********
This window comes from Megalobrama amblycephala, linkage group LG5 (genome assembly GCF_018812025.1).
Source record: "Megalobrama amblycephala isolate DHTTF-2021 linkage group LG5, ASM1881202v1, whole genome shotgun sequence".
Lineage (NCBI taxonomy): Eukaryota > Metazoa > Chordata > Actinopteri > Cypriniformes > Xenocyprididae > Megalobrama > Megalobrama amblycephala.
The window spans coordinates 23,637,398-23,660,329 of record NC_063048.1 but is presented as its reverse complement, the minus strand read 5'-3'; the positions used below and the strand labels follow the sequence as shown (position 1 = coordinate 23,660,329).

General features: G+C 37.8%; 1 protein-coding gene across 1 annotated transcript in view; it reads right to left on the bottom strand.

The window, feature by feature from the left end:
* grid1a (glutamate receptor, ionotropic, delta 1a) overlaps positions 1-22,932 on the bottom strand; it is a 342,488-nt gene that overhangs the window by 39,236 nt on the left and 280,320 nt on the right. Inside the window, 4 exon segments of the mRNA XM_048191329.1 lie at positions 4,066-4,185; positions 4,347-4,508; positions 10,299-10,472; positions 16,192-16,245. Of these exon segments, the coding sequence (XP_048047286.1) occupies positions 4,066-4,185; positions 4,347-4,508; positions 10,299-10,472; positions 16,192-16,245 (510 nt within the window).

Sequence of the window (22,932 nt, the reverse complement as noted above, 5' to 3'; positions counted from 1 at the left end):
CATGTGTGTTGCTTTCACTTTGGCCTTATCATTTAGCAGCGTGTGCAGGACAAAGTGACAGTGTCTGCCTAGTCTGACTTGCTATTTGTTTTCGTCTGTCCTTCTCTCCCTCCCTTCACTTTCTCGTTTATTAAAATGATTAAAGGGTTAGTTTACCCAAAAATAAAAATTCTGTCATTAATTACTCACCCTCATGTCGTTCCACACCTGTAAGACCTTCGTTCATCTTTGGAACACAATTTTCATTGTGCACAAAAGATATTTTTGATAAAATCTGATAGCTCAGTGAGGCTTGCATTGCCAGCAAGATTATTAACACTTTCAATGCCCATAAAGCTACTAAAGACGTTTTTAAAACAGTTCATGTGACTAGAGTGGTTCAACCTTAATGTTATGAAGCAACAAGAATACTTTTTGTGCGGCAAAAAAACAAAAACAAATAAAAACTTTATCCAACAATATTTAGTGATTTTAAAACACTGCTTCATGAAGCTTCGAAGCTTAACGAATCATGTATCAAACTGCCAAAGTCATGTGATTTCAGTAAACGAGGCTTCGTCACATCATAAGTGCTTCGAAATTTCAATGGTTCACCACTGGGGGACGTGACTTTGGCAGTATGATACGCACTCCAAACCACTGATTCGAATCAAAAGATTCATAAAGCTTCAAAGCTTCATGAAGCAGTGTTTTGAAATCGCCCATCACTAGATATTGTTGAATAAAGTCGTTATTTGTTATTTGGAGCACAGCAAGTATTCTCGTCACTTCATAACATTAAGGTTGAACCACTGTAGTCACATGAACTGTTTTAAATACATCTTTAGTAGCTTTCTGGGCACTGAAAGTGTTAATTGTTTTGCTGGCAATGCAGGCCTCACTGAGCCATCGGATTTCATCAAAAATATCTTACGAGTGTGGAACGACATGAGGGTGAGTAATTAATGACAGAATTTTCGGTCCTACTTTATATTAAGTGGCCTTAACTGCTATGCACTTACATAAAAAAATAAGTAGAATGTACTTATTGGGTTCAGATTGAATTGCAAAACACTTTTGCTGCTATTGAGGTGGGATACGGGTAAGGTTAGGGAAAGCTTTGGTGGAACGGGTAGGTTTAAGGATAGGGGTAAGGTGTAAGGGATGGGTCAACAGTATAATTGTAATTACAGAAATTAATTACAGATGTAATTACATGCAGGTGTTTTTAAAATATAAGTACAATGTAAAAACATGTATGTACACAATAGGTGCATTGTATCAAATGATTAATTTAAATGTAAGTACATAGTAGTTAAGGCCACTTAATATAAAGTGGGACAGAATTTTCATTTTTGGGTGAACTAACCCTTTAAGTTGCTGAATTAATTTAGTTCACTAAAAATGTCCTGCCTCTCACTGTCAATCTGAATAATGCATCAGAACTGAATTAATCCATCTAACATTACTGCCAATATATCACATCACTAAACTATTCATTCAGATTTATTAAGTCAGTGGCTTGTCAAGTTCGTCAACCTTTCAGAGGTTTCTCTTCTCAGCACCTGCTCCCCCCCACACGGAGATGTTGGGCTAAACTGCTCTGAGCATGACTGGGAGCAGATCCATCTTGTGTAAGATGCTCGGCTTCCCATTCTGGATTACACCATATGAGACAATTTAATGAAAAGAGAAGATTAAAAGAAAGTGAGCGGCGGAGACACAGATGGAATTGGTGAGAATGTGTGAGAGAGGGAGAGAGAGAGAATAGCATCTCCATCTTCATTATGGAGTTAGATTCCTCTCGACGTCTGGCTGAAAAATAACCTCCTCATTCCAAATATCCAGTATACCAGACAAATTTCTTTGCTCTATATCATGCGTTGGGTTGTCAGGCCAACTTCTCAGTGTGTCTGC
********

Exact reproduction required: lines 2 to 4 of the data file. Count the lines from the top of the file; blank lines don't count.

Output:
Source record: "Megalobrama amblycephala isolate DHTTF-2021 linkage group LG5, ASM1881202v1, whole genome shotgun sequence".
Lineage (NCBI taxonomy): Eukaryota > Metazoa > Chordata > Actinopteri > Cypriniformes > Xenocyprididae > Megalobrama > Megalobrama amblycephala.
The window spans coordinates 23,637,398-23,660,329 of record NC_063048.1 but is presented as its reverse complement, the minus strand read 5'-3'; the positions used below and the strand labels follow the sequence as shown (position 1 = coordinate 23,660,329).